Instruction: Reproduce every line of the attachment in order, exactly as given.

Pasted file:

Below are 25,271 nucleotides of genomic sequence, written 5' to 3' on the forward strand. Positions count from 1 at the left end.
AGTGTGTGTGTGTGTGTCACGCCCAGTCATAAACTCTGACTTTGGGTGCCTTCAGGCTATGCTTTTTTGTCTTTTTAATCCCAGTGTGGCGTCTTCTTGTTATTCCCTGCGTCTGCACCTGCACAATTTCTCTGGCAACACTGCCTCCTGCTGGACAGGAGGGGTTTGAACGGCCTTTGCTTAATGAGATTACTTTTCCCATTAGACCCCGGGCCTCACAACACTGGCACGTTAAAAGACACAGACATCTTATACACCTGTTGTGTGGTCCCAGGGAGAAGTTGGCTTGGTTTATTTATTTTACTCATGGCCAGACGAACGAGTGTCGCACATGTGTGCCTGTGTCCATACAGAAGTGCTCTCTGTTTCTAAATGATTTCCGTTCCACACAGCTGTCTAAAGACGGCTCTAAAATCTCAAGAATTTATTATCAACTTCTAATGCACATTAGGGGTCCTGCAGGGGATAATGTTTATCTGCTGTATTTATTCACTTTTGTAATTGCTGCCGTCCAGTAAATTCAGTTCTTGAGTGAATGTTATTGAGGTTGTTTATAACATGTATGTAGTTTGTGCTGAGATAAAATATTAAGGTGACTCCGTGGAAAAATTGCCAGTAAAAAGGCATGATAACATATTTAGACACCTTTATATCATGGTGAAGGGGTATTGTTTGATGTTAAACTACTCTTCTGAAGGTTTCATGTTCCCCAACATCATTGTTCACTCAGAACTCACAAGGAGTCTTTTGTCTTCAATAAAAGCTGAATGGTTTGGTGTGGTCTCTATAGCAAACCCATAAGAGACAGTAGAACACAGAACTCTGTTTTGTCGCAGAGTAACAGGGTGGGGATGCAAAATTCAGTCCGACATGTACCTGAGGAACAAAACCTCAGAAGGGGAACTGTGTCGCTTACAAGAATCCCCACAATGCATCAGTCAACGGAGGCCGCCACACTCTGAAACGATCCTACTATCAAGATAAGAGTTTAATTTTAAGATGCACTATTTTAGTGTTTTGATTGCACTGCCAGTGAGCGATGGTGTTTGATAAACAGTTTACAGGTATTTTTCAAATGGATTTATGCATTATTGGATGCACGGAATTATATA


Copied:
Below are 25,271 nucleotides of genomic sequence, written 5' to 3' on the forward strand. Positions count from 1 at the left end.
AGTGTGTGTGTGTGTGTCACGCCCAGTCATAAACTCTGACTTTGGGTGCCTTCAGGCTATGCTTTTTTGTCTTTTTAATCCCAGTGTGGCGTCTTCTTGTTATTCCCTGCGTCTGCACCTGCACAATTTCTCTGGCAACACTGCCTCCTGCTGGACAGGAGGGGTTTGAACGGCCTTTGCTTAATGAGATTACTTTTCCCATTAGACCCCGGGCCTCACAACACTGGCACGTTAAAAGACACAGACATCTTATACACCTGTTGTGTGGTCCCAGGGAGAAGTTGGCTTGGTTTATTTATTTTACTCATGGCCAGACGAACGAGTGTCGCACATGTGTGCCTGTGTCCATACAGAAGTGCTCTCTGTTTCTAAATGATTTCCGTTCCACACAGCTGTCTAAAGACGGCTCTAAAATCTCAAGAATTTATTATCAACTTCTAATGCACATTAGGGGTCCTGCAGGGGATAATGTTTATCTGCTGTATTTATTCACTTTTGTAATTGCTGCCGTCCAGTAAATTCAGTTCTTGAGTGAATGTTATTGAGGTTGTTTATAACATGTATGTAGTTTGTGCTGAGATAAAATATTAAGGTGACTCCGTGGAAAAATTGCCAGTAAAAAGGCATGATAACATATTTAGACACCTTTATATCATGGTGAAGGGGTATTGTTTGATGTTAAACTACTCTTCTGAAGGTTTCATGTTCCCCAACATCATTGTTCACTCAGAACTCACAAGGAGTCTTTTGTCTTCAATAAAAGCTGAATGGTTTGGTGTGGTCTCTATAGCAAACCCATAAGAGACAGTAGAACACAGAACTCTGTTTTGTCGCAGAGTAACAGGGTGGGGATGCAAAATTCAGTCCGACATGTACCTGAGGAACAAAACCTCAGAAGGGGAACTGTGTCGCTTACAAGAATCCCCACAATGCATCAGTCAACGGAGGCCGCCACACTCTGAAACGATCCTACTATCAAGATAAGAGTTTAATTTTAAGATGCACTATTTTAGTGTTTTGATTGCACTGCCAGTGAGCGATGGTGTTTGATAAACAGTTTACAGGTATTTTTCAAATGGATTTATGCATTATTGGATGCACGGAATTATATA